Seminar Music Analysis Worksheet Using A Semiotic Description Method
When describing and explaining how the “stacks of sound moving in time” that we call music create the meanings we understand and feel, we need a method to try to capture how the sounds become meanings, values, identities, and emotions. Musicology (the formal study of music) provides a useful method.
In doing this exercise, you’ll find it’s like trying to catch the grammar and meanings we use in everyday sentences (spoken or written): it seems obvious and transparent, yet all these collective, intersubjective signifiers (perceptible details) add up the meanings we assume when we listen to, create, or play a musical composition.
With the following worksheet as a guide, we’ll begin with the method known as “decomposition” or “segmentation” (breaking something down into constituent compositional units). This means mapping out the musical sound features (the properties or qualities that you hear in a specific piece), and when they appear in the music (approximate time stamp). (For examples, see my description of songs by The Thievery Corporation on pp. 11-12 of the Music as Meaning System essay).
Working Through Syntax and Lexicon to Encyclopedia
The first step is an inventory of what you hear and when. The features in the mix are the tokens for getting the genre or musical category (the types) understood for the piece. You’ll notice the vocabulary (lexicon of combined units) but quickly make associations with the universe of meanings and values outside the specific song (relations in the cultural encyclopedia).
Repetition is a major feature of popular music syntax (combinatorial grammar): repeated rhythm, riffs, vamps, melody lines, chord changes. A new song inserted in the mix of known music is often enjoyed for slight variations in the form, but the variations can add up to an identifiable sound.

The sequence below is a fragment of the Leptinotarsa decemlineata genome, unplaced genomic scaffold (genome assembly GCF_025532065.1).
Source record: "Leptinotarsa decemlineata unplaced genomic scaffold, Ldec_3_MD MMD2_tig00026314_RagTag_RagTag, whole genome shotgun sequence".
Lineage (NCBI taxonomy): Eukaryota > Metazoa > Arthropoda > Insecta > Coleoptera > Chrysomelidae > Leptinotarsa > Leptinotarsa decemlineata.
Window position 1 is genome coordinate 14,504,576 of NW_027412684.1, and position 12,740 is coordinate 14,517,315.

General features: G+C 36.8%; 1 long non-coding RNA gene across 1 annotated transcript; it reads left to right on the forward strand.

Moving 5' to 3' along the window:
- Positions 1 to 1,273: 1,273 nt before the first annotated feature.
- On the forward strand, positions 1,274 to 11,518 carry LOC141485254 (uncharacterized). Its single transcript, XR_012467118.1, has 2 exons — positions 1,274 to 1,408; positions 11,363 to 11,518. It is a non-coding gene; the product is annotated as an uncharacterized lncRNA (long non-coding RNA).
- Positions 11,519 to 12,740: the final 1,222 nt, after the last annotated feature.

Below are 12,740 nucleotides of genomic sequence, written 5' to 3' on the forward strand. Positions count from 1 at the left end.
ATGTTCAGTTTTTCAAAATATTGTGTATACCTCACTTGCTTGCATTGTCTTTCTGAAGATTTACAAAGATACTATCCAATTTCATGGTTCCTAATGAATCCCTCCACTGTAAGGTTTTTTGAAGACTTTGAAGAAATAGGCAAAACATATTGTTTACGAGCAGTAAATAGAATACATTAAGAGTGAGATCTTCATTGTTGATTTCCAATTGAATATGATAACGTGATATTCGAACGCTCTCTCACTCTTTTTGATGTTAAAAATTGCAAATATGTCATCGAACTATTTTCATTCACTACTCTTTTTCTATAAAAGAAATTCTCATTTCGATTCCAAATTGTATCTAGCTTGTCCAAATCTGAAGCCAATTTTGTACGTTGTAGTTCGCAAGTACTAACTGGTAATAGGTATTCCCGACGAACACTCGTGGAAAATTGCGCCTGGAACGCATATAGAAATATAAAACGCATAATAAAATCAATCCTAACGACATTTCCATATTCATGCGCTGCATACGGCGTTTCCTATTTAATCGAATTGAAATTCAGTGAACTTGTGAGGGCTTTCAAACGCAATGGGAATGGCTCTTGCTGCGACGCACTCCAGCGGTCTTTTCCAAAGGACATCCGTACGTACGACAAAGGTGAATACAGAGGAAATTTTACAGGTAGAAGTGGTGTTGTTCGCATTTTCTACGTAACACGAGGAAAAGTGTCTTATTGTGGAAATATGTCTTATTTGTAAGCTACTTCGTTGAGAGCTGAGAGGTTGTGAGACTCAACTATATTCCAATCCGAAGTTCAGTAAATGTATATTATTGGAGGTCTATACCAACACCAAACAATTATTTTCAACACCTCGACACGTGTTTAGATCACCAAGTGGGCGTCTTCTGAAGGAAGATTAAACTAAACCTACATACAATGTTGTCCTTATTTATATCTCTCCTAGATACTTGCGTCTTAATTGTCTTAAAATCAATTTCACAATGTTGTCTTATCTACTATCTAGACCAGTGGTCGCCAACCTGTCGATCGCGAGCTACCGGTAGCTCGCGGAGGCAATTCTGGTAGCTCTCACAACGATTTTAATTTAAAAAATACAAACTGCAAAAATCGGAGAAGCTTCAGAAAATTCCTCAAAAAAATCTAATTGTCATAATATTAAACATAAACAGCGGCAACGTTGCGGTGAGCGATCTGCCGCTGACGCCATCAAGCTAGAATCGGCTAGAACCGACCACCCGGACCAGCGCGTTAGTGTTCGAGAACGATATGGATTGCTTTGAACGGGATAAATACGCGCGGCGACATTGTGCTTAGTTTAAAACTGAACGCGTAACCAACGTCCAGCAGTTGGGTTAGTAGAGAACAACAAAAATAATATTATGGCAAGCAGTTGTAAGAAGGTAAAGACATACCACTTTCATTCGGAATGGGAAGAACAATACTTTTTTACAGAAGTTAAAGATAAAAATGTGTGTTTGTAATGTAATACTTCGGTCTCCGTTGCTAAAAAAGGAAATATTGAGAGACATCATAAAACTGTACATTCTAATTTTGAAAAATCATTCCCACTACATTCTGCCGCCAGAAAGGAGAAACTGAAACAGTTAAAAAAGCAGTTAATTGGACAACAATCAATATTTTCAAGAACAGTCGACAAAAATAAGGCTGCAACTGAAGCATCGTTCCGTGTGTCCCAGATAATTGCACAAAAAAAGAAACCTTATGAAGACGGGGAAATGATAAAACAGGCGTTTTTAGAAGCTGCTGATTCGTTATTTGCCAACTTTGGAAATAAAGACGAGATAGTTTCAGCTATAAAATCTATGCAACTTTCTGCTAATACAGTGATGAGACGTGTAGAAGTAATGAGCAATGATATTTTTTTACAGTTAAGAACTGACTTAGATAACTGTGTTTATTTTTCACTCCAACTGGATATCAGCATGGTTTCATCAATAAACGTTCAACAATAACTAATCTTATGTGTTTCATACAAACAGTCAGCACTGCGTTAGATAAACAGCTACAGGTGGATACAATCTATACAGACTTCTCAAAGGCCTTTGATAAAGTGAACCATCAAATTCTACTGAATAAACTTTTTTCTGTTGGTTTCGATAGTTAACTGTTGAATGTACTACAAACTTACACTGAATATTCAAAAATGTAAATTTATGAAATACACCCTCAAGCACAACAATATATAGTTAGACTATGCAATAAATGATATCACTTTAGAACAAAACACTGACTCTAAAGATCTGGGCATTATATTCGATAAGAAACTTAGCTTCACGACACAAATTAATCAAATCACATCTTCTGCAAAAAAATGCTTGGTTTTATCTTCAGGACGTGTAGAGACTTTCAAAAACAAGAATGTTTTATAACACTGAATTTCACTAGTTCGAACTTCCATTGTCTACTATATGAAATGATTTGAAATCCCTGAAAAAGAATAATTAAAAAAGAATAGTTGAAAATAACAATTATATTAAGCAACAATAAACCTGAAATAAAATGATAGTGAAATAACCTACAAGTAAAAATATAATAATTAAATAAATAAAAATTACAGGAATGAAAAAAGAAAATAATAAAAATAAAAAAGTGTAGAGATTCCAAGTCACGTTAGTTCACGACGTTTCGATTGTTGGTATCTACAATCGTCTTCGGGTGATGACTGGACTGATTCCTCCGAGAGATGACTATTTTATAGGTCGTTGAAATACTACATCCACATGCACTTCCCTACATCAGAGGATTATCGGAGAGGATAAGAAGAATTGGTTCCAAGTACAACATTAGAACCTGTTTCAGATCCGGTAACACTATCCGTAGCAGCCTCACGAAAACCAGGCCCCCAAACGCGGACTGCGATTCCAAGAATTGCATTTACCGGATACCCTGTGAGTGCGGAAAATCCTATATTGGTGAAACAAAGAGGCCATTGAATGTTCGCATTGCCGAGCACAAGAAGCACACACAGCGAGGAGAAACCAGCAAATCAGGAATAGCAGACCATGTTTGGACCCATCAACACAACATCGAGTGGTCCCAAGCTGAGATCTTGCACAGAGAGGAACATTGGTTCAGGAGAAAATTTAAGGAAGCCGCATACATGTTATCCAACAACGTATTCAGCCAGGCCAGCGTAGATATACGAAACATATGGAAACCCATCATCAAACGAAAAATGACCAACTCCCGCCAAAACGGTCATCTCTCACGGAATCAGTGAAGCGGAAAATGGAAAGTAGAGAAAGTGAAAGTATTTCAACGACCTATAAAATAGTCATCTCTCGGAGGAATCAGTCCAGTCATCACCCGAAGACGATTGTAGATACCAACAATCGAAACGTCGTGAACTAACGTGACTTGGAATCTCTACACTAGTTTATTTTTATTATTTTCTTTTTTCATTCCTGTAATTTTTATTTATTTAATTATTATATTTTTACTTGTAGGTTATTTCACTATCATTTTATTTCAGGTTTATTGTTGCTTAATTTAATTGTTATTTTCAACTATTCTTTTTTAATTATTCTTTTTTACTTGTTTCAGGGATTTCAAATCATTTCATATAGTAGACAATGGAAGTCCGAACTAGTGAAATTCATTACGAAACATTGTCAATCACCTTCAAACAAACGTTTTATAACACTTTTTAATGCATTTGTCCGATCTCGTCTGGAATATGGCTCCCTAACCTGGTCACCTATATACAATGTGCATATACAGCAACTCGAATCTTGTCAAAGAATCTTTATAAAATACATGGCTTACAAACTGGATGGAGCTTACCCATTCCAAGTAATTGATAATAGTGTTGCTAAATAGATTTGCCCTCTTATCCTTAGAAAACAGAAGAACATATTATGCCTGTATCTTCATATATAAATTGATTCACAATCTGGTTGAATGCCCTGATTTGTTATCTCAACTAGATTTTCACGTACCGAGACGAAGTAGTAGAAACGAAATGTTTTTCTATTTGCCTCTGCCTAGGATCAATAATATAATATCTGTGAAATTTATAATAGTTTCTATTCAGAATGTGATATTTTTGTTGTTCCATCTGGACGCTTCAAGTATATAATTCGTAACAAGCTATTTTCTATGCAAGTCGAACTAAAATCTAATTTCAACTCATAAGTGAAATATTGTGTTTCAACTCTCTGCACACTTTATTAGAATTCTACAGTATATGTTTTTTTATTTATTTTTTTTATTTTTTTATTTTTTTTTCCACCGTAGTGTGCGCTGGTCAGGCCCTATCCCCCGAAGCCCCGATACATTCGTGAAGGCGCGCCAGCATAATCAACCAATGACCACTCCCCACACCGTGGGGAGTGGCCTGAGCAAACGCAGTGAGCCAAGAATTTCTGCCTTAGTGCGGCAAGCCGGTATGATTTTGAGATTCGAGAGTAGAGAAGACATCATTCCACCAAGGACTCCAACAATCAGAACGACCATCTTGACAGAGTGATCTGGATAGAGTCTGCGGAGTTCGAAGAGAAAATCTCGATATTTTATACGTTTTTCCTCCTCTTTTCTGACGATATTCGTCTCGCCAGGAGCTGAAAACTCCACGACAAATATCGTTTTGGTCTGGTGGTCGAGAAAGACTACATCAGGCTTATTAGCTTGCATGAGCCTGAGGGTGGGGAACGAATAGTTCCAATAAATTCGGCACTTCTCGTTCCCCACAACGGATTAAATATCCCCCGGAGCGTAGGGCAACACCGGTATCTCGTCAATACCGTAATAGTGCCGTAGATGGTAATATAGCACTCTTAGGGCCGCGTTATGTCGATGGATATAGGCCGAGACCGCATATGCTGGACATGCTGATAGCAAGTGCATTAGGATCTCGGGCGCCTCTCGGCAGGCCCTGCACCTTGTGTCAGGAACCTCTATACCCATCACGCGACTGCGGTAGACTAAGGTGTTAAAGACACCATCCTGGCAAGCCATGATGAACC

As we’ve seen with other art forms, what is absent or unexpressed (though known and assumed) can be as meaningful and even more powerful than what’s obviously present because the musical piece comes from a dialogic context. The choice of using or not using certain highly coded sounds (examples: +/- acoustic instrument sounds; +/- harmony or melody; +/- kinds of rhythm sounds; +/- ) in a genre is a cue for positioning meanings.
[Print out the following page]
Chris Brown and Tyga: “Ayo” Song Analysis—2/18/2015 Scott Folks
What is Present/
Meaning Associations for sounds
& timestamp of sound stacks
Pitch and tones
(where there sounds are along the scale of low to high frequencies that we can hear; notes in context of a scale, key, or chord)
(the “sound” and “feel” of an instrument, voice, or whole musical phrase: is it processed sound? distortion? clean acoustic? sound effects?)
Processed vocals and dub-like feel has started to become Chris' signature. Makes his music feel underground while still being "accessible"
Almost toy-like EQ—turnarounds are reminiscent of Robert Palmer’s “Every Kind of People”; clean intro;
Backwards loop at 2:42 and 3:46 to outro
Panned L/R throughout
Fattened and Compressed; slightly-exaggerated mix level for drama and layering; each helps push track
Echo effect in verses into each hook (and throughout); then into second half of verses
Chris/Tyga: Chris (floaty in verses where he sings); Tyga (repeat on raps); Chris heavily harmonized and earthy in "Ayo" hook/into final hook; Tyga dry on outro
Hip Hop Attitude with R&B Sheen;
Traditional Pop sensibilities relative to overall structure--particularly, in verse/hook setup
Dynamics of sound (loud to soft, pauses, silences, accentuation, attack)